Minnesota abortion restrictions permanently blocked, concluding historic legal challenge

FOR IMMEDIATE RELEASE
May 30, 2024

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Case concludes after Minnesota Supreme Court refuses anti-abortion group’s request to relitigate legal challenge

Saint Paul, Minn.—

Yesterday, the Minnesota Supreme Court denied an anti-abortion activist group’s request to intervene in the historic abortion rights lawsuit known as Doe v. Minnesota, affirming lower court rulings denying their effort to relitigate the case.  The ruling from the Minnesota Supreme Court concludes the legal challenge, ensuring the restrictions struck down by a district court in July 2022 will remain permanently blocked.

“With millions of people living in a state where abortion is banned or severely restricted, victories for abortion rights like this one in Minnesota are more important than ever,” said Tanya Pellegrini, Senior Counsel at the Lawyering Project. “This ruling ensures that pregnant people can access abortion care in Minnesota with more dignity and less political meddling than they could have five years ago. We are grateful to the plaintiffs and our partners for their tireless efforts in dismantling these harmful restrictions.”

“Five years ago, Gender Justice, the Lawyering Project, and our clients understood that the fight to protect abortion rights rests in the states,” said Jess Braverman, Legal Director at Gender Justice. “Today, we are thrilled to announce that our case is finally over and our victory is settled, marking a significant win for reproductive rights in Minnesota. In the wake of the Supreme Court overturning Roe v. Wade, this decision ensures that everyone in Minnesota—including those traveling here for care—can continue to access abortion services.”

Case History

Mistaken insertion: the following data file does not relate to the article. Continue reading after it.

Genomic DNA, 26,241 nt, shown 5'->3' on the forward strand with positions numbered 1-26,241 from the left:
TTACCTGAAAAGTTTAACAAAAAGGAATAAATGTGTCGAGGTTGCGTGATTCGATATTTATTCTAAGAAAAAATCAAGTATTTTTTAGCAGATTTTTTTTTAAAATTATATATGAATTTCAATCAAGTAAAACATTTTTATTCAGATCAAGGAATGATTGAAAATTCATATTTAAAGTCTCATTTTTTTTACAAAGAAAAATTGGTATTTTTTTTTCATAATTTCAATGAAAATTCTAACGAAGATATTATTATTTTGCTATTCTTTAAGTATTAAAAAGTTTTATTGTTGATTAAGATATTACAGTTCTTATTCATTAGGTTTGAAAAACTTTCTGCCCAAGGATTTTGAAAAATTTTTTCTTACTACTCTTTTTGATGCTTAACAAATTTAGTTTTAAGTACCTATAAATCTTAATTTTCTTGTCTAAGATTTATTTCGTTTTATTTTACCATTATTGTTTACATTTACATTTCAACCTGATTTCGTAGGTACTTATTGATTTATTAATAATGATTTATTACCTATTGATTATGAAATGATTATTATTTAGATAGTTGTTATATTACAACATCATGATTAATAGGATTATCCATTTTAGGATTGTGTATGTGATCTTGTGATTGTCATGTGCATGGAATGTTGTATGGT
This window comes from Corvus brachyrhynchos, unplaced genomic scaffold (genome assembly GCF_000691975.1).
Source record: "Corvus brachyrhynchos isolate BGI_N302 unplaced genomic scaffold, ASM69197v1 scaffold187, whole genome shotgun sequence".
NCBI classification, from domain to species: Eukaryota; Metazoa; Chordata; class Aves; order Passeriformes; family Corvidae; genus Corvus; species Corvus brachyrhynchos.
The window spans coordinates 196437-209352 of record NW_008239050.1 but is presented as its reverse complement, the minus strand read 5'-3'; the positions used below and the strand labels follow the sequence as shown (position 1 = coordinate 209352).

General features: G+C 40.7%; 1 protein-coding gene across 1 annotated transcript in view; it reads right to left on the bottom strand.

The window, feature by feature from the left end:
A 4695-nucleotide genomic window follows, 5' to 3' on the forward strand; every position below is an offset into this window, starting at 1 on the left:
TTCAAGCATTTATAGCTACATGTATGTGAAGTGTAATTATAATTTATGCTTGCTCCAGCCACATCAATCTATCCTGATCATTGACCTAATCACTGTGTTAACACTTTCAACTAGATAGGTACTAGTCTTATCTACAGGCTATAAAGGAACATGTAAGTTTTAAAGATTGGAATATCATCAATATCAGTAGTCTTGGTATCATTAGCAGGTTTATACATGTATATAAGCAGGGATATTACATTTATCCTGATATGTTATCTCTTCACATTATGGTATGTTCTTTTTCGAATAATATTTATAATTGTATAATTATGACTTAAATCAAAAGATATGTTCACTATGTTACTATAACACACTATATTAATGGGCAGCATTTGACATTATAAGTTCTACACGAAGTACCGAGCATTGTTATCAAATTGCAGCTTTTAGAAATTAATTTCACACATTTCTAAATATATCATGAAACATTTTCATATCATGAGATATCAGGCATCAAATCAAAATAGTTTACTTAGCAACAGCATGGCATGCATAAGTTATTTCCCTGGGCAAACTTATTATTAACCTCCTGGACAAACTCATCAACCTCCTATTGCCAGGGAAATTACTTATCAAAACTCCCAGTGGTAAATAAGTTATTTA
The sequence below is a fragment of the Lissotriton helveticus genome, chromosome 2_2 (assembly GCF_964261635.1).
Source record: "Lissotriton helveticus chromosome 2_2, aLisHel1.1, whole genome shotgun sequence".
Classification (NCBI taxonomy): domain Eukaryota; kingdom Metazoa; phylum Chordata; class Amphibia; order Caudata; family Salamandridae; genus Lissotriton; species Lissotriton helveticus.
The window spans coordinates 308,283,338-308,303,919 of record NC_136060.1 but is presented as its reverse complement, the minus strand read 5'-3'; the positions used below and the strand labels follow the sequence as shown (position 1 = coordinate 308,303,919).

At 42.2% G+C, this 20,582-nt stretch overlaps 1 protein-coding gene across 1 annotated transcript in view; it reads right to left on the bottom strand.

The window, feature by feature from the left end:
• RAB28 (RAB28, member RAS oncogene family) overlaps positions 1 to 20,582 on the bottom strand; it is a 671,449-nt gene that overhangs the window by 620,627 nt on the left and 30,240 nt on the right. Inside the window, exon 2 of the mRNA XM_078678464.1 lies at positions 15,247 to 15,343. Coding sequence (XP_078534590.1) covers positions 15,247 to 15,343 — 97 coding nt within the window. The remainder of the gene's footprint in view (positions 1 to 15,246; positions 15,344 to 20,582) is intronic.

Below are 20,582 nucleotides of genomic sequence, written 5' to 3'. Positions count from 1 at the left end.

Doe v. Minnesota was filed in May 2019 in the Second Judicial District in Ramsey County. Plaintiffs Our Justice and two health care providers argued Minnesota abortion restrictions — including a ban on qualified advanced-practice clinicians providing abortion care, a 24-hour mandatory delay and a requirement that young people notify both parents before they can receive abortion care, even if they are estranged — harmed their patients and clients. They are represented by the Lawyering Project and Gender Justice.

In July 2022, the Minnesota district court overseeing the case held that the Minnesota Constitution protects not just a fundamental right to choose abortion, but also a fundamental right to access abortion care. The court ruled several Minnesota abortion restrictions unconstitutional and permanently blocked their enforcement, including:

  • A ban on qualified advance-practice clinicians providing abortion care;
  • A requirement forcing patients to delay their abortion care by at least 24 hours after consulting with a healthcare provider;
  • A requirement that young people notify both parents before they can receive abortion care;
  • A requirement forcing abortion providers to give irrelevant and misleading information to their patients;
  • A ban on the provision of second-trimester abortion care outside of hospitals; and
  • Regulations that subject abortion providers to felony criminal penalties for minor regulatory infractions.

Following the decision, the Minnesota Legislature repealed many of the state’s anti-abortion laws during its 2023 legislative session, including most of the laws challenged by Doe v. Minnesota.

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